September, 2020 | davidhardiman.com

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Faustian Bargain Struck: Truths I Must Publicly Admit to, in Order to Gain Entrance Into Heaven

 

I David Hardiman, being of mind and body, and in order to become heaven-worthy, do hereby declare, stipulate and admit the following:

  1. I believe a corn maize is redundant
  2. I Try to be Humble: I only use the word “oomph” only when I want to speak with pizzazz.
  3. I believe it’s important to “dance like no one’s watching.” And I believe this is doubly important when it comes to showering.

    This is one of the toughest gated communities to get into and I need all the help I can to access it.

  4. Cheap Thrills: I admit I have chewed aluminum foil just to experience the low-level tingle of voltage running through my teeth. This measly oral quiver also works by connecting the poles of a 9-volt battery with your tongue
  5. I secretly hope that Yahoo! purchases Yoo-Hoo. You do too?
  6. I once made the mistake of staying at a hotel whose sign read: “Mucous-friendly.” It’s snot true. Really
  7. I admit I once hacked into the Denny’s wireless ordering system and ordered 50 Cheese Omelets. I then nonchalantly walked in just to watch them scramble.
  8. I used to pray with my fingers crossed. These days I pray with my eyes crossed
  9. I shamefully admit, I’ve gone to an AM/PM mini market…just to buy my dinner. Who doesn’t like one (or more) of those high-mileage hot dogs rotated to perfection? Dinner at an AM/PM mini market is kind of like eating at a filling station (a restaurant) within a filling station (a gas station).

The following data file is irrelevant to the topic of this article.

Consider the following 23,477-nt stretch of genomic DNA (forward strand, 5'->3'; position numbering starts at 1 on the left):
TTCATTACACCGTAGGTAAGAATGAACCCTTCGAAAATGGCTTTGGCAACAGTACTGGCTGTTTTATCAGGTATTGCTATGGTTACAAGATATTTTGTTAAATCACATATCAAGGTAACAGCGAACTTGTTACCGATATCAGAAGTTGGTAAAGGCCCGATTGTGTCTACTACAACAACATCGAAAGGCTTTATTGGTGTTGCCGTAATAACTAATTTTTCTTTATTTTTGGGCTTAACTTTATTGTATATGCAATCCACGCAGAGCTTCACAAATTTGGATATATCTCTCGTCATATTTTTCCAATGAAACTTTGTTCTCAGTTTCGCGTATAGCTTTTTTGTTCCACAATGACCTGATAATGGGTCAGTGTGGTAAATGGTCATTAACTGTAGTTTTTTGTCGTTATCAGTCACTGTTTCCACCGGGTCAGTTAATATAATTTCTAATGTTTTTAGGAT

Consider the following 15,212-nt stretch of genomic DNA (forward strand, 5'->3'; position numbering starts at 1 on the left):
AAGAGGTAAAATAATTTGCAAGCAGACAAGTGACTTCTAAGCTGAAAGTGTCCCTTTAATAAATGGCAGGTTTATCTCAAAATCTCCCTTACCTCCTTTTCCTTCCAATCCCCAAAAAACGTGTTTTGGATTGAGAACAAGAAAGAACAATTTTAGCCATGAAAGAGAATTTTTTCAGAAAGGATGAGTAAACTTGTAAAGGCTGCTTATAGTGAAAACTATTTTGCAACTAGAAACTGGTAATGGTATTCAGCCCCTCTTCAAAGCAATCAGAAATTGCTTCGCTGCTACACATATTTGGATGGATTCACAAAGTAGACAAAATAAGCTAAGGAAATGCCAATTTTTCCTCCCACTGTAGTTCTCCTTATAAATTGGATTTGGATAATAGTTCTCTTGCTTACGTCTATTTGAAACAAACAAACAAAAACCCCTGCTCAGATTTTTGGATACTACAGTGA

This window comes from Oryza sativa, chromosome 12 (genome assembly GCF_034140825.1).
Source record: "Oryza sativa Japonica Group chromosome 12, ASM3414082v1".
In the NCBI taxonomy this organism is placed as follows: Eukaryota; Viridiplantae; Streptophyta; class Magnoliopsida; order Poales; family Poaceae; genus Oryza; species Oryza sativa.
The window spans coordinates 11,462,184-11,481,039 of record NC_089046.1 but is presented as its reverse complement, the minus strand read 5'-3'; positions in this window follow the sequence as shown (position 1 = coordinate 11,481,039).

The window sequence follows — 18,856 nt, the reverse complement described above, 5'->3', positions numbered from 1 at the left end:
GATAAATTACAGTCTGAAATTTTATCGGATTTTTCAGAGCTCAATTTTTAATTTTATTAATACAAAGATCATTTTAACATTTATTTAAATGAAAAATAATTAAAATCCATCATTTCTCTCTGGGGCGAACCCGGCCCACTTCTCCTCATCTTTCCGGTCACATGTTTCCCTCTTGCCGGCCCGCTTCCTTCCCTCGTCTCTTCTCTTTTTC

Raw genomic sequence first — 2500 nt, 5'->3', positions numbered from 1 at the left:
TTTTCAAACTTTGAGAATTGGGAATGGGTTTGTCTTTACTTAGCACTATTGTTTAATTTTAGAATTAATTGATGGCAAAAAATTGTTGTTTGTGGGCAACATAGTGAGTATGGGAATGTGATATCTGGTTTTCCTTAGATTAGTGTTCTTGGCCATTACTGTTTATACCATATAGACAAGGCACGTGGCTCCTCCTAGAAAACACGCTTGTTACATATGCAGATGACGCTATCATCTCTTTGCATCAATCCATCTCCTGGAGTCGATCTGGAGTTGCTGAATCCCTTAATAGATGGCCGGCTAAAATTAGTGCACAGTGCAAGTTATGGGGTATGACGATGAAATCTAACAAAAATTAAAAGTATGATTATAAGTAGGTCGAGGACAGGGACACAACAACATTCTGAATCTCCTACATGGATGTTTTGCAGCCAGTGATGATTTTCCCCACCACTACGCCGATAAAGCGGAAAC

10. I’ve both given and received loincloths as gifts. Heck, when I walk my dog we each wear one. That’s why when traveling I always look for “Loincloth-friendly” hotels. It’s true I’m not trying to cover up anything.
  11. I’ve gnever gnawed gnocchi. Gnot once. Who gnu?
  12. Confused Senses: I have a special talent: I’m a non-lip reader. Without ever looking at someone’s lips I can understand exactly what they’re saying, just by listening. Strangely enough I can only understand sign language by listening to the person next to them speak the words they’re signing. And when I try to explain this to language signers, it falls on deaf ears. Maybe it’s because I wear a mask now and they can only read lips.